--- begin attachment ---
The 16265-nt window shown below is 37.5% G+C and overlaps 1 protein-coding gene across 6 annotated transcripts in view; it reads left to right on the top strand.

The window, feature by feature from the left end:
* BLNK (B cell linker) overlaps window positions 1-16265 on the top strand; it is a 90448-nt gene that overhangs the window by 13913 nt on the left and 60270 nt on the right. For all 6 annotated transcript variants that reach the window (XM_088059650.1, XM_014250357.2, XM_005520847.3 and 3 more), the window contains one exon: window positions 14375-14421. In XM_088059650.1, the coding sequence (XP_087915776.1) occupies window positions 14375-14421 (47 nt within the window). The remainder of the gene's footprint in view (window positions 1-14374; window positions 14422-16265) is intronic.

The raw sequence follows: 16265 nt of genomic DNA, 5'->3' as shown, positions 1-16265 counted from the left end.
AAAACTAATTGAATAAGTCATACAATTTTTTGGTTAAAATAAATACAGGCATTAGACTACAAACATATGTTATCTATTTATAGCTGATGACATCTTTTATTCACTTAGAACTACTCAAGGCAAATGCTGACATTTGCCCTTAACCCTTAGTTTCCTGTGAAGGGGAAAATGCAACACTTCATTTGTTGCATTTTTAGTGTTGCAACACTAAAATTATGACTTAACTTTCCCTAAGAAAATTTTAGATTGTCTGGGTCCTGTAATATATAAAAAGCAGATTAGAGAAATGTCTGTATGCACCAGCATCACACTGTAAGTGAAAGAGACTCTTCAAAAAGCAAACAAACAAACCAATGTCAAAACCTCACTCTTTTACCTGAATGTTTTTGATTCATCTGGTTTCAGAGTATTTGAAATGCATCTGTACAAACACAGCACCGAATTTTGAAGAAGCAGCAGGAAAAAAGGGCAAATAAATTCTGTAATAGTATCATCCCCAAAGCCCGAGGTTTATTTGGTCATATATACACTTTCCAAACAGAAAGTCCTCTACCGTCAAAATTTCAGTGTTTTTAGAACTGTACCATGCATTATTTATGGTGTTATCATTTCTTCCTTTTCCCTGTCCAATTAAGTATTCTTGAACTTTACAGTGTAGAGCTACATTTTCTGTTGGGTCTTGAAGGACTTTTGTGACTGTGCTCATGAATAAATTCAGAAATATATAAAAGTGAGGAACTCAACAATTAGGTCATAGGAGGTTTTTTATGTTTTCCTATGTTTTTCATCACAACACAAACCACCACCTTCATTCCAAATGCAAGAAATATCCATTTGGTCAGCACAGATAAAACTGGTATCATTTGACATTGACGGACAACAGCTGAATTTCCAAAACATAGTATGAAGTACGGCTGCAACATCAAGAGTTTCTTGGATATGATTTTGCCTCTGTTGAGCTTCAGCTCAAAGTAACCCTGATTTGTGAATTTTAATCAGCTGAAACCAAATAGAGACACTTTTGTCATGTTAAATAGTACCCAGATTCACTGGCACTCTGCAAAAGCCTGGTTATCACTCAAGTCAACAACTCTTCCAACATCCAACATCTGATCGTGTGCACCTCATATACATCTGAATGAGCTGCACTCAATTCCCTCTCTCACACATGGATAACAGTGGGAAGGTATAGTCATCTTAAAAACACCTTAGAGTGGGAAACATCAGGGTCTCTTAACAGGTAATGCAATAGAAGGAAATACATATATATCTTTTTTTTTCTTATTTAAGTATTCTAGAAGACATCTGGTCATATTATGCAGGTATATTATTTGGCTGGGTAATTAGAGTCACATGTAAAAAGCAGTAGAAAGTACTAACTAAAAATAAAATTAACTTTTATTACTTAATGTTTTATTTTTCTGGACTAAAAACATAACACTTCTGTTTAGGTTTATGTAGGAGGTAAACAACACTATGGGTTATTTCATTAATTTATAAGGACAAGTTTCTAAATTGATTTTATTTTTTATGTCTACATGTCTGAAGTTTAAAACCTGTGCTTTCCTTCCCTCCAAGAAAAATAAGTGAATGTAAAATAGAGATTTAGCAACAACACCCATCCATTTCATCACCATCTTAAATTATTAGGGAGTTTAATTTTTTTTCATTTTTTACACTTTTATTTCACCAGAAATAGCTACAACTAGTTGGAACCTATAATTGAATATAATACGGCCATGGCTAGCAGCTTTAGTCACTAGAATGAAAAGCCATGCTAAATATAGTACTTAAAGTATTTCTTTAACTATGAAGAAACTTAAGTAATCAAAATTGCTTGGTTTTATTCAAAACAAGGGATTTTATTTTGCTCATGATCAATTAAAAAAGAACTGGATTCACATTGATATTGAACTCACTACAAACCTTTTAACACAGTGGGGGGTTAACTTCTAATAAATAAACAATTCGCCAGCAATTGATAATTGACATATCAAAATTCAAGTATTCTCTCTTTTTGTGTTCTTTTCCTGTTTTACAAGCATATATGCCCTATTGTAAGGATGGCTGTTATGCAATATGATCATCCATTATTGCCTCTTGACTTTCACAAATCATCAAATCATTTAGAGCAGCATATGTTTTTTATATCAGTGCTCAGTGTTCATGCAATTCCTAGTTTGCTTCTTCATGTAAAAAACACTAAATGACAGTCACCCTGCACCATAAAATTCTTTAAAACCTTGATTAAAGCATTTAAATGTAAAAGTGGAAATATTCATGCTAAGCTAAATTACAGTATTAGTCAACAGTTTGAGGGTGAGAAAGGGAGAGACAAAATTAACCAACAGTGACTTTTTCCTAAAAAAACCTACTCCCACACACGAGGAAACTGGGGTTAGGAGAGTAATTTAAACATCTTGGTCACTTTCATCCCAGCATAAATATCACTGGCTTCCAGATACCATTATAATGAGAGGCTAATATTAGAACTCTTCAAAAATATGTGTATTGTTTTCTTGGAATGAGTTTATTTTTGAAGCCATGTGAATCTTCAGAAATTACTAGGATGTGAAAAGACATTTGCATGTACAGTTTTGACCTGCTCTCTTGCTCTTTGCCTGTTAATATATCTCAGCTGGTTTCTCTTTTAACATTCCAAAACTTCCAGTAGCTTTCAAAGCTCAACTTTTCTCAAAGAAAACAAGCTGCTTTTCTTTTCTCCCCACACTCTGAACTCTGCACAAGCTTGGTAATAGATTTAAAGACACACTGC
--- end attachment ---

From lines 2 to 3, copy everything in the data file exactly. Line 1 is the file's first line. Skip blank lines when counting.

The window, feature by feature from the left end:
* BLNK (B cell linker) overlaps window positions 1-16265 on the top strand; it is a 90448-nt gene that overhangs the window by 13913 nt on the left and 60270 nt on the right. For all 6 annotated transcript variants that reach the window (XM_088059650.1, XM_014250357.2, XM_005520847.3 and 3 more), the window contains one exon: window positions 14375-14421. In XM_088059650.1, the coding sequence (XP_087915776.1) occupies window positions 14375-14421 (47 nt within the window). The remainder of the gene's footprint in view (window positions 1-14374; window positions 14422-16265) is intronic.